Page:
I loved these books as a child for some of the same reasons I like them as an adult:  they are exciting, it’s interesting to envision life from the miniature perspective, the Littles children are clever and brave, and they’re just plain good fun.

I know there are other chapter books that would fit this bill, but I particularly like The Littles at this stage of life because they’re accessible reading for sensitive children.   I have a child who has the attention span and imagination that could lead him through the many chapter book plots, but he’s sometimes frightened or upset enough by what he’s hearing that he doesn’t want to continue. The Littles is nice for kids like him because they can experience the trials of the Littles without feeling too vulnerable.  They can engage a breathless encounter with the Littles’ mortal enemy, a mouse – complete with toothpick spears and sewing needle swords – without feeling in over their heads since they can always pull back and identify with a Bigg.

But I’d love to expand my horizons.  If you know of other early chapter books that are friendly to the sensitive reader, or just have favourites that I can bookmark for later, I’d be grateful to know of them.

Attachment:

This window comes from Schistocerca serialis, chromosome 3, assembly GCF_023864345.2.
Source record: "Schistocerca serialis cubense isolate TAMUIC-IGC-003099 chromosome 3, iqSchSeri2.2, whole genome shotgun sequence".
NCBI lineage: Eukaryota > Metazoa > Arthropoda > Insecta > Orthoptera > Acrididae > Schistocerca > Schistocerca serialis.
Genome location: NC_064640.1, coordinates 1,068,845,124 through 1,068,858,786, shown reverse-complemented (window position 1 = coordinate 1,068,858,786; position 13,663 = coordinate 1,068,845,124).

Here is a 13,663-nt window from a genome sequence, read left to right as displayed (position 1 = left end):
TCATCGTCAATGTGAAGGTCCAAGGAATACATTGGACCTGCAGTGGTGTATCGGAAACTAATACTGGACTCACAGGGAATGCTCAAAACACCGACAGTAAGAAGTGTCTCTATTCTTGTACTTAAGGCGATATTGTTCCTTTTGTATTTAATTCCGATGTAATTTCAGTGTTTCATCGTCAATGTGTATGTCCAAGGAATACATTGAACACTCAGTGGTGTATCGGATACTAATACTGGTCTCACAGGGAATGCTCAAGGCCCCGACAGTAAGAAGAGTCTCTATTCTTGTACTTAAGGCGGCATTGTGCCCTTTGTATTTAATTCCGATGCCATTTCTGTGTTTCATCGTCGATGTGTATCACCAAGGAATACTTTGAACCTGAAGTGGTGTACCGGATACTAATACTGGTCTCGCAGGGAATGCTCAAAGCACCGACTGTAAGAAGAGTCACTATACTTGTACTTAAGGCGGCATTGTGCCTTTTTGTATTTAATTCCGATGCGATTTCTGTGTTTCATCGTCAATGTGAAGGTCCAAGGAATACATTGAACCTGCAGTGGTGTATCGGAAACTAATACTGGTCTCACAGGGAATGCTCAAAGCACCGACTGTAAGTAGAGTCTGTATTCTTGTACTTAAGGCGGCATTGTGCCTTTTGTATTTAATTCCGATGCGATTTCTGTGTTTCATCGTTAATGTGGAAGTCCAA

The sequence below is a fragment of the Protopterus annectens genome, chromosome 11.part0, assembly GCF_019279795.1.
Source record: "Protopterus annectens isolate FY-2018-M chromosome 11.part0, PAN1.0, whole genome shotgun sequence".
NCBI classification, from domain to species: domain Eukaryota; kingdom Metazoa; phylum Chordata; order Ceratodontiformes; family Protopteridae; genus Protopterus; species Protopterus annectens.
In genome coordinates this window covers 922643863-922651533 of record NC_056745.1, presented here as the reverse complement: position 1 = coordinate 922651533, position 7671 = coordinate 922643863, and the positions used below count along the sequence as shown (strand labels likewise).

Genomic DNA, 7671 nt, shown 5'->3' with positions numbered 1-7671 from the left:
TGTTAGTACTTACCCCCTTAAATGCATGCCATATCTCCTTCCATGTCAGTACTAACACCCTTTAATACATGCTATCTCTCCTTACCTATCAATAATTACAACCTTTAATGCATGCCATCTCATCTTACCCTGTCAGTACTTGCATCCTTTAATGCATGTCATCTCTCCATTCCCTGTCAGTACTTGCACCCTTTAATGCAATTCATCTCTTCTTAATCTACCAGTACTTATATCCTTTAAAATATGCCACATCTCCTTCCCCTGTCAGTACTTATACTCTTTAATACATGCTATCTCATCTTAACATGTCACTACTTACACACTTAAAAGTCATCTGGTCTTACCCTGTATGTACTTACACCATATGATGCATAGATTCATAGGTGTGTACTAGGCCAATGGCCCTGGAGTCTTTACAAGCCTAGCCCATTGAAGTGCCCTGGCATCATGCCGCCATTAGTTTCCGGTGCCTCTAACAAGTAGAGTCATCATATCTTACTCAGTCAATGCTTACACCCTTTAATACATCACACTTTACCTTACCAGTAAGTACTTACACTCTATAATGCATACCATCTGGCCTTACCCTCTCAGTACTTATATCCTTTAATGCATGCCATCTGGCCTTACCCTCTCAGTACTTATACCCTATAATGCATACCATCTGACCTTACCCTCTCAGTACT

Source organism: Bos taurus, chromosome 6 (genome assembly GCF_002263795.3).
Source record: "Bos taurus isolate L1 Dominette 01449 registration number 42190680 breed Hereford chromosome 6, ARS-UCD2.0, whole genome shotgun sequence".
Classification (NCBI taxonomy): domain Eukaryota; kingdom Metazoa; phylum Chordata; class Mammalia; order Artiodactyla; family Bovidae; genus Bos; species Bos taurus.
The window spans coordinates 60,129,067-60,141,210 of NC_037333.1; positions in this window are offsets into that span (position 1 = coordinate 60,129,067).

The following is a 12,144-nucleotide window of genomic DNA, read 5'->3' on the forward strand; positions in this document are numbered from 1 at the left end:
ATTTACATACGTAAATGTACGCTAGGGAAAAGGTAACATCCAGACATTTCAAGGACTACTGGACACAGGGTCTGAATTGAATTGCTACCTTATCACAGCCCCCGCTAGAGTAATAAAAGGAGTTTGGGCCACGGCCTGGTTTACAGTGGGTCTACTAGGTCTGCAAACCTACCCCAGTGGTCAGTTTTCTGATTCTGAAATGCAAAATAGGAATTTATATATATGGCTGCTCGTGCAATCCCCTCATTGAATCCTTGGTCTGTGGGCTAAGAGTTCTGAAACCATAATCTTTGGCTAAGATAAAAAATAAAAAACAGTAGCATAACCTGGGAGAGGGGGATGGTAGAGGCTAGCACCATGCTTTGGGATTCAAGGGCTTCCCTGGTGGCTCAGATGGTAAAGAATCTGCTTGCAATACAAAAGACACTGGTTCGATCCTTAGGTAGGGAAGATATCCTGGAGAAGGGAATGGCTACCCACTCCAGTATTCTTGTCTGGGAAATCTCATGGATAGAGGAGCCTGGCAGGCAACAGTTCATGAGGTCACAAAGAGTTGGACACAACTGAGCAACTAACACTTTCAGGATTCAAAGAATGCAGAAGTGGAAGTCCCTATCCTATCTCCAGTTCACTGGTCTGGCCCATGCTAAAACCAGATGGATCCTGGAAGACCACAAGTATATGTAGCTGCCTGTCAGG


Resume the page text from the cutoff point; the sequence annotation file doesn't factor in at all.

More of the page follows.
The Chapter Book: A Reading Milestone

Like many parents who really want their children to enjoy the pleasures of the word, I spend a good bit of energy reading to my boys and trying to make it fun and meaningful.  Sometimes this just requires not being oblivious to the shoo-in interests like fire engines, but sometimes it means unearthing the kids’ less obvious curiosities while identifying story features that they like or dislike. 

So I’ll notice that my kids enjoy stories that present monkeys or opportunities to break into song.  And I watch for that slight shift in my older son’s manner, feeling as much as seeing how deeply affected he can be by an angry expression or frightening scene, and modify accordingly my firewall for deferring such material for when he is better able to moderate its effects.

Given the subtleties that can accompany this parental literary exercise, I was rather surprised when I recently asked my older son what he liked about a particular story, and the answer he gave was “Long pages”.  Although I routinely read stories to Sam that are “recommended” by the publisher for older children, I just hadn’t thought that he might like stories with… lots of words on a page.

“Long pages” thus sent me on a hunt for chapter books earlier than I expected.  Although I had been keeping tabs on chapter book suggestions gleaned here and there, the stories I had noted contained content that was overly mature for my just-turned four year old boy. 

Instead of turning to the computer to find more possibilities, I looked over our existing stash more carefully and found Down Tumbledown Mountain by Elisabeth Coatsworth, written in 1958.  Apparently Coatsworth was a prolific writer and winner of the Newbery Medal, but I didn’t know that when I happened upon the worn hardcover at the fun fair of my son’s future school.  Mostly I picked it up because I liked the cover (so green!) and its illustration.